All that’s to say, as Tom Lehrer did about citizens of Pompeii, we should get used to crawling around in the rubble-both when it comes to political and musical culture. At the moment, while neither seems capable of supporting anything other than an increasingly decadent and unsustainable status quo, there is at least some basis for the hope that it will not always be thus.

Why the Left is Hopeless (bourgeois feminist edition)

Distinguished Professor of Economics, History, English and Communication at University of Illinois at Chicago Deidre McCloskey participating in Kathleen Geier’s excellent new colloquy, The Curve, in The Nation:

“What is not a feminist issue is raising the minimum wage to, say, Seattle’s $15.00, since it is women, and especially women of color, who will be first to be shown the door—or, silently, not hired in the first place. And I don’t see dumping on Hillary Clinton as a good idea. She is at present likely to become president. Do we really want to be seen as opposed to the first woman president on account of her imperfect feminist purity?”

Here’s where McCloskey is right: Raising the minimum wage is self-evidently not a feminist issue since it is about raising wages for ALL low wage workers. But notice how she contradicts herself: her claim is that it IS a feminist issue since, according to her, it will disproportionately disadvantage women.

It is likely that the opposite is true: the $15 minimum wage will proportionately benefit low wage women workers. But it is obvious that she doesn’t care one iota about this demographic: for her feminism is primarily about “breaking the glass ceiling”, promoting nongendered access to positions of extreme wealth, power and privilege, hence the single minded obsession with electing Clinton.

This is not my fight to engage in as I don’t consider myself a feminist-at least insofar as the term now means what we used to call “bourgeois feminism” represented, as we see above, in the pages of The Nation and, for that matter across the board of the establishment left.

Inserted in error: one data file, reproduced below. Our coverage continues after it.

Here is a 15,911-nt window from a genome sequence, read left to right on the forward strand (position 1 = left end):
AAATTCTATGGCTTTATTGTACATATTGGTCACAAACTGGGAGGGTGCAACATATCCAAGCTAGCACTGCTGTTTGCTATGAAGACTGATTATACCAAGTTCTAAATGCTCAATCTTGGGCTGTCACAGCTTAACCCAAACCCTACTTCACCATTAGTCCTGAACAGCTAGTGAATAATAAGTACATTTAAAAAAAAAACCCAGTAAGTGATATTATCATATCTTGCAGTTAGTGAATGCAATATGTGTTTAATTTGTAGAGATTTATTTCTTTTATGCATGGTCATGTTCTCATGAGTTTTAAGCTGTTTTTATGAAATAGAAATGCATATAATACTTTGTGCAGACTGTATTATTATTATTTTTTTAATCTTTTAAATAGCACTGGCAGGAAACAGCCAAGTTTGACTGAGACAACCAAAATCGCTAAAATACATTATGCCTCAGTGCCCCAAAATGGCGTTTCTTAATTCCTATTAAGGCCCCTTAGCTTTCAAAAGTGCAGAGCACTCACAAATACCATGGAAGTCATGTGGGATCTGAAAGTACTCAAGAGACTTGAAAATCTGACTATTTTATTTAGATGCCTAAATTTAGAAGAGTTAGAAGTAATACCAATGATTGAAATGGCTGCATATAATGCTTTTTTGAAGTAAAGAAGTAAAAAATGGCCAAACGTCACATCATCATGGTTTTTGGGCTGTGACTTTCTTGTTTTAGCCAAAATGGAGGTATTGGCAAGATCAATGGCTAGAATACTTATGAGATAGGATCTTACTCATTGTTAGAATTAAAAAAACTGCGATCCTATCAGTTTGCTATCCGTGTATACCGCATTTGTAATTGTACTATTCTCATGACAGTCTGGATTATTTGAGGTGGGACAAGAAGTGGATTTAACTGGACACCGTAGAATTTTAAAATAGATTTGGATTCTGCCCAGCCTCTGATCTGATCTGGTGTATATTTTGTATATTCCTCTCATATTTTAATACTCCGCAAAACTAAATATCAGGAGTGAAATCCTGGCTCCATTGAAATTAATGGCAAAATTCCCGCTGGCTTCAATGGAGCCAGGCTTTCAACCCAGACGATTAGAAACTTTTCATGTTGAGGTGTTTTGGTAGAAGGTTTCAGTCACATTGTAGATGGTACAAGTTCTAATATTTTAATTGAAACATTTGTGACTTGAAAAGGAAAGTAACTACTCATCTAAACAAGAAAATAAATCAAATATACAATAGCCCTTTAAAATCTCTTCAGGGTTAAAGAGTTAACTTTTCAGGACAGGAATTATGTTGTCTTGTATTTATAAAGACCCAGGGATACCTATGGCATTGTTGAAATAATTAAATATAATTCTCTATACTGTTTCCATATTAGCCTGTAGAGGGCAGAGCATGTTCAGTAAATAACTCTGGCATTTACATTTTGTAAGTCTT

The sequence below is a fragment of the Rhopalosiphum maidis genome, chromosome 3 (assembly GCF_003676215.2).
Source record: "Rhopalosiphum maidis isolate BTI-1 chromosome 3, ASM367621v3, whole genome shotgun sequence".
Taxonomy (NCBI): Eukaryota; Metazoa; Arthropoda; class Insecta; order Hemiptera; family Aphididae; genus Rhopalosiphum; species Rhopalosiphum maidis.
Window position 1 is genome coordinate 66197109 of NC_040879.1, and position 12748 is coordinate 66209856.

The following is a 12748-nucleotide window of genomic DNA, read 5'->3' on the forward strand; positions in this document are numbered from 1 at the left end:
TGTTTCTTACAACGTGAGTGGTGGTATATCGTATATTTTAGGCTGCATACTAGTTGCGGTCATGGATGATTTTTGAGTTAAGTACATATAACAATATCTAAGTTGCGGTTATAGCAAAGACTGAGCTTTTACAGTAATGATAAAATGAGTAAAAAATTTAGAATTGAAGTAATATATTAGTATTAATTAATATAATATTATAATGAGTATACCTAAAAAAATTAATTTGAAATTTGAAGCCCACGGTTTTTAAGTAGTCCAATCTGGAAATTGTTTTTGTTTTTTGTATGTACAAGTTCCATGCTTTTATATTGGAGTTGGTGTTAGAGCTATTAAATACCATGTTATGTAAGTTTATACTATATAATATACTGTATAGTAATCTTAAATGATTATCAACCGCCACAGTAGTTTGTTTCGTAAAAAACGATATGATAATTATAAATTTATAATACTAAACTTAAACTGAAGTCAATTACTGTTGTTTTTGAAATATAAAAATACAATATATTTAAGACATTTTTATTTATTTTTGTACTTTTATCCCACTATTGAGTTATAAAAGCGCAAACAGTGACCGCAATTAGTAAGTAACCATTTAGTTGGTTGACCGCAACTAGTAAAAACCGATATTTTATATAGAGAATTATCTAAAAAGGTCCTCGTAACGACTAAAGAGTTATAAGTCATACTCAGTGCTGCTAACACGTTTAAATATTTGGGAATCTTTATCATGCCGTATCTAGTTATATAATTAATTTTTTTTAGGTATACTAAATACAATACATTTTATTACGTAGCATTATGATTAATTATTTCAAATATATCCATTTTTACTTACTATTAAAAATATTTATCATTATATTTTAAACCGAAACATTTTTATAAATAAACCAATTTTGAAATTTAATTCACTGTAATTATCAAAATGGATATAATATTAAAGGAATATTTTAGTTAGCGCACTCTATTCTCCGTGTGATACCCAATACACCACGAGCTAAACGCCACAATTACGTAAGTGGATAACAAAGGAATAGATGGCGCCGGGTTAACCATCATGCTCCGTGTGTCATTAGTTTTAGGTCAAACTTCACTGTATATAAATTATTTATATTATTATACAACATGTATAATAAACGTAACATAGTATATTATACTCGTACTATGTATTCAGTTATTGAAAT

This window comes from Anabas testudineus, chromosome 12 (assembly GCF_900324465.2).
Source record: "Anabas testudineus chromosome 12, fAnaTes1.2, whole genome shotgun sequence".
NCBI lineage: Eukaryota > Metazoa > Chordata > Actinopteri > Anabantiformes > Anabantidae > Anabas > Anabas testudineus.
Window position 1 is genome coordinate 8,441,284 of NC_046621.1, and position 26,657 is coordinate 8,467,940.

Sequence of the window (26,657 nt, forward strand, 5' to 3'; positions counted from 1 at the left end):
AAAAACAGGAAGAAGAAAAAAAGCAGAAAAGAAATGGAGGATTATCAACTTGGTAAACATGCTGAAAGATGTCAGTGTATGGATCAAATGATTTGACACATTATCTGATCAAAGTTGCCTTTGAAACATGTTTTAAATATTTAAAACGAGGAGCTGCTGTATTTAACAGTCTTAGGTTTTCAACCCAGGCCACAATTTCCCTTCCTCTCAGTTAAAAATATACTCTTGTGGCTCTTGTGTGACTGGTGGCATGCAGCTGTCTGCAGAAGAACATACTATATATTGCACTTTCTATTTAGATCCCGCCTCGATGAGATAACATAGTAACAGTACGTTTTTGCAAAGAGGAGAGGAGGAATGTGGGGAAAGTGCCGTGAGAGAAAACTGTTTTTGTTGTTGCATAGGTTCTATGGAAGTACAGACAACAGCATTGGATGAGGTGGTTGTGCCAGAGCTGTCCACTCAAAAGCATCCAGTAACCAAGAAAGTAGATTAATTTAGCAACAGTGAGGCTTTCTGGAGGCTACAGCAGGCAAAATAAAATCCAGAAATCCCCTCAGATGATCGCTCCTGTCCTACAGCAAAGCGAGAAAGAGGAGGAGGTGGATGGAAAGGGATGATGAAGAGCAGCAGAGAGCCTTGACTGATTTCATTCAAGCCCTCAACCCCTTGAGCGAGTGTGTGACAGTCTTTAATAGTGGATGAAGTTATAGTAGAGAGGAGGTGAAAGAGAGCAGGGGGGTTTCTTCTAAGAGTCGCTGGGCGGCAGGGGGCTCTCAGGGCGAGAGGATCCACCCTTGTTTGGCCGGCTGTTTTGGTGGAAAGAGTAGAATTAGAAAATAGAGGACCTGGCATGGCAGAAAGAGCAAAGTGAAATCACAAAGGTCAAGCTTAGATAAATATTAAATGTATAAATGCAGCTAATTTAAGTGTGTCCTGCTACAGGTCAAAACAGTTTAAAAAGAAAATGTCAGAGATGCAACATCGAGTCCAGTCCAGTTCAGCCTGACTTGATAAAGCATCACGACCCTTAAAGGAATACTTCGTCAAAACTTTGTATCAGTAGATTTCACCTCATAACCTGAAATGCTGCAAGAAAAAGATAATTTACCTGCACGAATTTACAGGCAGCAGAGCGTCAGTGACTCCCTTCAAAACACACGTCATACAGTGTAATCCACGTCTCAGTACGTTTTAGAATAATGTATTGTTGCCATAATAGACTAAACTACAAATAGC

I would love to be proven wrong about this. If I am, those who consider themselves feminists will need to reclaim feminism from those such as McCloskey who have often succeeded in redefining it as an adjunct of neoliberalism-fully compatible with the bipartisan austerity agenda.

That’s a strategic objective around which I can offer one bit of advice: writing and promoting books about “mansplaining” won’t be the slightest help in achieving it.

Of course, this advice is sure to be dismissed out of hand insofar as it is not entirely ignored.

Yet another indication of how profoundly unserious the left has become through having allowed itself to be defined itself by a depoliticized multiculturalism accommodating itself to the neoliberal state, as McCloskey’s remarks nicely demonstrates.

The Left is Hopeless, installment 7,329

A tweet from journalist Allison Kilkenny-who has done some good work over the years.

“Key to success: Be old and white and male and make decisions that kill lots of poor brown people.”

So let’s see, the guy who’s signing off on the drone attacks is middle aged and black, his U.N. ambassador justifying them a middle-aged, black female, the previous secretary of state responsible for massive death and destruction was a white female, preceded by a black middle aged female etc. In short, killing poor brown people is an equal opportunity employer.
It has been for a long time. Those who own and operate the political system love it when they can find young fresh faces-especially black and female ones-to do their business for them.

Why can’t we wake up to that fact?

Essays on politics, music and culture.